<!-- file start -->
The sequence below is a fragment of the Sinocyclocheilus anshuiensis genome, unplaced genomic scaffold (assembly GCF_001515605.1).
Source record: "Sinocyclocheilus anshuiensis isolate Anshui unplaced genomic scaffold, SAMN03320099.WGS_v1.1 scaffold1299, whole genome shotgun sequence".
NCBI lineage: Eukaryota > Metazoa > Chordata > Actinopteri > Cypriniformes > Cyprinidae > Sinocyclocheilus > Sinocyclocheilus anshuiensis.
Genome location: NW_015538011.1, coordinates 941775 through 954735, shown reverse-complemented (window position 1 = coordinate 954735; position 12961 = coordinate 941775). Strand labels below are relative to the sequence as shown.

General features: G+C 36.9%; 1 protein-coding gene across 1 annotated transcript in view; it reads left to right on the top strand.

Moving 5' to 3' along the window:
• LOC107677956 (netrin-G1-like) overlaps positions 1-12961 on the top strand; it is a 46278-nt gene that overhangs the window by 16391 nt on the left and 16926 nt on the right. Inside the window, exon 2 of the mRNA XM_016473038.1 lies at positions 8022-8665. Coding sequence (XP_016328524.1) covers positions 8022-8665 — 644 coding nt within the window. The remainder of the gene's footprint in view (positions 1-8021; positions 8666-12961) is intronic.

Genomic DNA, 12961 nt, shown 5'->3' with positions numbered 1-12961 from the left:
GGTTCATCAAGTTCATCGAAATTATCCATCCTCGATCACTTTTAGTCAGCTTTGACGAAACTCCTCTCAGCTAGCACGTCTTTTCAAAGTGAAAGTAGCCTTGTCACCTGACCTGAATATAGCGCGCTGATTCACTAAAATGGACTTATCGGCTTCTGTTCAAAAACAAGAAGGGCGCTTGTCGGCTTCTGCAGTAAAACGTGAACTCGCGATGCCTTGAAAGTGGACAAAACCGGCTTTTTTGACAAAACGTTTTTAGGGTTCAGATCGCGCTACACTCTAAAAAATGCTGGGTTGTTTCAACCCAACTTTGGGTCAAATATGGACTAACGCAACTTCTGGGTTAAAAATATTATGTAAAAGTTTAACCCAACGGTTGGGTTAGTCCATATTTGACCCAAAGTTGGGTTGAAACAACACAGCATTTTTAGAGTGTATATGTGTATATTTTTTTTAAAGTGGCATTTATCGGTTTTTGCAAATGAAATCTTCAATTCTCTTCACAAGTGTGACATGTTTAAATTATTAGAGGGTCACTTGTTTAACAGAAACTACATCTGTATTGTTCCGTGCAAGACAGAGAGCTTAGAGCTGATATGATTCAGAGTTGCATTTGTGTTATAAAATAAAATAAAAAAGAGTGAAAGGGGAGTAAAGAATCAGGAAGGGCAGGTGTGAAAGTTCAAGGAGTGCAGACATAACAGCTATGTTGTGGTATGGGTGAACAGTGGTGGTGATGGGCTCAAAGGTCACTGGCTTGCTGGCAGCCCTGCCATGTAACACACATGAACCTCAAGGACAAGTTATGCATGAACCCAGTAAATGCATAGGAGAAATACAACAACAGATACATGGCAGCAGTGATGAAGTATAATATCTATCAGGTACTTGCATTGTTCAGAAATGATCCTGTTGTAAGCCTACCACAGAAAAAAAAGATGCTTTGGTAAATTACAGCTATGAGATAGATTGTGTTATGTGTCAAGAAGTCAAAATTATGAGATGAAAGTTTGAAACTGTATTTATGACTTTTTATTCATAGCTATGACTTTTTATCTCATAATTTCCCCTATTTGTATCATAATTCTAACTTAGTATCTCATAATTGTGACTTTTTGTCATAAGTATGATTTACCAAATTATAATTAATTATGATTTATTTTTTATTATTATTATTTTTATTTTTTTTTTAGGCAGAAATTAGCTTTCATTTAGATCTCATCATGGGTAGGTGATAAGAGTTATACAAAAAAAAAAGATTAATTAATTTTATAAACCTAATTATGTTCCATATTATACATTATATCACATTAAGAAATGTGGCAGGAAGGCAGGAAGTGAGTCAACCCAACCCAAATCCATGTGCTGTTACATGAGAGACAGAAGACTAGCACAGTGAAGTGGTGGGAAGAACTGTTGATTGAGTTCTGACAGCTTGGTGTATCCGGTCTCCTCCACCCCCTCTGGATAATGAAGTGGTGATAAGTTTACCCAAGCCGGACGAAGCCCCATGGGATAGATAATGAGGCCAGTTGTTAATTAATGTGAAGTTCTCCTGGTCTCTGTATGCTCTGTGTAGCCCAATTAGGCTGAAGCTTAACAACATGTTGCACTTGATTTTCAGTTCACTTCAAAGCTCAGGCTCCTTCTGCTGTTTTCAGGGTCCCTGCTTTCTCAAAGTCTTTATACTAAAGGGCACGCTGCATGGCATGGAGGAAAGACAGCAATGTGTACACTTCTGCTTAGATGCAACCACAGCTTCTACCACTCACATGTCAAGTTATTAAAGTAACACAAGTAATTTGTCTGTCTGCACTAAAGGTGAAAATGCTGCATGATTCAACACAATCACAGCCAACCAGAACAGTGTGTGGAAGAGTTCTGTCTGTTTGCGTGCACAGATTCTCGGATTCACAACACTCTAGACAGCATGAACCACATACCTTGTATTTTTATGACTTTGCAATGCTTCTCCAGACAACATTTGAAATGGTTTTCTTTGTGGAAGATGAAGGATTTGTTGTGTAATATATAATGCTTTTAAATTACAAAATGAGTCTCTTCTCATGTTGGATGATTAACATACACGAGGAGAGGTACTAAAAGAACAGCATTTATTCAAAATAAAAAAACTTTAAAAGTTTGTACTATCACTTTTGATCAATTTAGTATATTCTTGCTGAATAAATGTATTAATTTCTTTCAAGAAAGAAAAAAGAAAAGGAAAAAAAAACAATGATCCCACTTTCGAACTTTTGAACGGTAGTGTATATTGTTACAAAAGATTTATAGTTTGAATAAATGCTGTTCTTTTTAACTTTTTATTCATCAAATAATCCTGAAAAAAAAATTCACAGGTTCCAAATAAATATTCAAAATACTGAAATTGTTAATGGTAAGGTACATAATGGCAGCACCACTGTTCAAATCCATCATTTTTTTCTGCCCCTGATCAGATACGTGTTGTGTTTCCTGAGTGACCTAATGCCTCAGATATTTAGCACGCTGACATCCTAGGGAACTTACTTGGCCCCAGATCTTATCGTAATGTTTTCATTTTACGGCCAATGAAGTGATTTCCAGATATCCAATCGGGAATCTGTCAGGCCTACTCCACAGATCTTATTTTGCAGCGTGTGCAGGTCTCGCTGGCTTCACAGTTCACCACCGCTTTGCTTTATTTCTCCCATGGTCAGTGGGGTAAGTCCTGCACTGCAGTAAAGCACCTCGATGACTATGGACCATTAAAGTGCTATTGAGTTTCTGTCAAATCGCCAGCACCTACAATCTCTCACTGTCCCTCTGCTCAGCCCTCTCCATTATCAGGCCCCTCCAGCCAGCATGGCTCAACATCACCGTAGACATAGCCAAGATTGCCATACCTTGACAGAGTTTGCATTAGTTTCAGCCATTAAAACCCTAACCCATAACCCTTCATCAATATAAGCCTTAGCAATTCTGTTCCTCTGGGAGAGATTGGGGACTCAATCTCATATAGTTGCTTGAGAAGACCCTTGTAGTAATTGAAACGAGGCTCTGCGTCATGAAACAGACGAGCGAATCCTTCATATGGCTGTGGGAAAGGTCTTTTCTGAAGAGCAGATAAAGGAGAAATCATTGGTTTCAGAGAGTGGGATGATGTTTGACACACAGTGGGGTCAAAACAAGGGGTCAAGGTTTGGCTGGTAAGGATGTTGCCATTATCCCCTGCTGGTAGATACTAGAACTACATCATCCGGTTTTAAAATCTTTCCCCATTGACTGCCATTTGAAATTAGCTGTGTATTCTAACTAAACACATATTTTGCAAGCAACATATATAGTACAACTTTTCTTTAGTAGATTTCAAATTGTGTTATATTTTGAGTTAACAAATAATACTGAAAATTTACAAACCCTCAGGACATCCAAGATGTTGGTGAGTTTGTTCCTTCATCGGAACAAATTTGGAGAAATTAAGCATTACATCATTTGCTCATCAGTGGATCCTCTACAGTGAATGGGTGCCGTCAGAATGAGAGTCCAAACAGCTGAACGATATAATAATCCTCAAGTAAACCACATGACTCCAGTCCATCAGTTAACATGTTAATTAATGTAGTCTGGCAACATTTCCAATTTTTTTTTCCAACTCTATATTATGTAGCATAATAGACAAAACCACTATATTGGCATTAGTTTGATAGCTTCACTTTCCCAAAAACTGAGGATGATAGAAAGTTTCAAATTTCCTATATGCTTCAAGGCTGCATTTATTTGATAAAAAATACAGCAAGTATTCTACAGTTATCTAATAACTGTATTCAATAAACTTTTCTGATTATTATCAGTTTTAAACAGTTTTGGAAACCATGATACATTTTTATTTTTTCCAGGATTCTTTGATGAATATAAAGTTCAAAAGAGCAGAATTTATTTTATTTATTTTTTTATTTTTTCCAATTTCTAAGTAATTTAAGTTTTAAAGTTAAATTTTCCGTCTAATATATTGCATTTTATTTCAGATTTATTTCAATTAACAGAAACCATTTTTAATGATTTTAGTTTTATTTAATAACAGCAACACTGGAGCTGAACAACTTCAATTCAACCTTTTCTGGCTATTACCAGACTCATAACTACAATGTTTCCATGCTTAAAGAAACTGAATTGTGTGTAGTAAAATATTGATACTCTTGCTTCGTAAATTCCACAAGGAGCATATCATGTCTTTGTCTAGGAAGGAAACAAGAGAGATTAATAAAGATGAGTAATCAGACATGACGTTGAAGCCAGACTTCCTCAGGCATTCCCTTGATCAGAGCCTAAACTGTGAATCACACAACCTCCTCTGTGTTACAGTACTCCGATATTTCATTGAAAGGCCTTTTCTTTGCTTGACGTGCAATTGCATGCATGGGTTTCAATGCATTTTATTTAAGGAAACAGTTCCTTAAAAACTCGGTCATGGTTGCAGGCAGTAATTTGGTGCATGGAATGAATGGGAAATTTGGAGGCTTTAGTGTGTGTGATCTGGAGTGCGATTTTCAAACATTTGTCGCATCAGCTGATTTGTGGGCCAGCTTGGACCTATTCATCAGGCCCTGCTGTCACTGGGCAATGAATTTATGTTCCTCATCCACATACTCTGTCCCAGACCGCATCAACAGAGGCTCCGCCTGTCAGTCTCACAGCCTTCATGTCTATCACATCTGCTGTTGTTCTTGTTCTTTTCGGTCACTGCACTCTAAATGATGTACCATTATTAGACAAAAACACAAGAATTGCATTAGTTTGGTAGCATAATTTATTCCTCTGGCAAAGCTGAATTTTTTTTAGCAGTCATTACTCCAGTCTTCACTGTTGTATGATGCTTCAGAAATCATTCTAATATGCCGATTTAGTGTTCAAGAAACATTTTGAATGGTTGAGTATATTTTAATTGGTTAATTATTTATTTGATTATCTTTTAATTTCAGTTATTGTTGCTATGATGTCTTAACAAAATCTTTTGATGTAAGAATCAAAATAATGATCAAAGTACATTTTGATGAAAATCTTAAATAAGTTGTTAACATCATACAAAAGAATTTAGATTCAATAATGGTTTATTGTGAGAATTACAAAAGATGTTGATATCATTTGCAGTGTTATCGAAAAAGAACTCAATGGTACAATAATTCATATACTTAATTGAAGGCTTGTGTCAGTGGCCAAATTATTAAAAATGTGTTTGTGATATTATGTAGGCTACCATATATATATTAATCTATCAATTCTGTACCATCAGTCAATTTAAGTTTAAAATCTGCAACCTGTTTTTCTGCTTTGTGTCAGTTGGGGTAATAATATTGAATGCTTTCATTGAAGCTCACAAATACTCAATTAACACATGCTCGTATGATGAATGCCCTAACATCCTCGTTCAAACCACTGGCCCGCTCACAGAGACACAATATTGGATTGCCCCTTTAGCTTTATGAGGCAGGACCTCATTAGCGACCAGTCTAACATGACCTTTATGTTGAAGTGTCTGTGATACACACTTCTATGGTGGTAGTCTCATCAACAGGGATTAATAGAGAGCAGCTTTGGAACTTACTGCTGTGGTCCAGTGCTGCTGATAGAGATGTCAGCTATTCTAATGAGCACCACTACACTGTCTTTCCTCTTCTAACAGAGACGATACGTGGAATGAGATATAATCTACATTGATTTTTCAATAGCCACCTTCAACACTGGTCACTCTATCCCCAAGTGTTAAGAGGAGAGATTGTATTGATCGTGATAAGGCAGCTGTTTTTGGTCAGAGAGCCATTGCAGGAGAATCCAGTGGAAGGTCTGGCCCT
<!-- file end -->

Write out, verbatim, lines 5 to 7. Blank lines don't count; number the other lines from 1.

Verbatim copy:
General features: G+C 36.9%; 1 protein-coding gene across 1 annotated transcript in view; it reads left to right on the top strand.

Moving 5' to 3' along the window:
• LOC107677956 (netrin-G1-like) overlaps positions 1-12961 on the top strand; it is a 46278-nt gene that overhangs the window by 16391 nt on the left and 16926 nt on the right. Inside the window, exon 2 of the mRNA XM_016473038.1 lies at positions 8022-8665. Coding sequence (XP_016328524.1) covers positions 8022-8665 — 644 coding nt within the window. The remainder of the gene's footprint in view (positions 1-8021; positions 8666-12961) is intronic.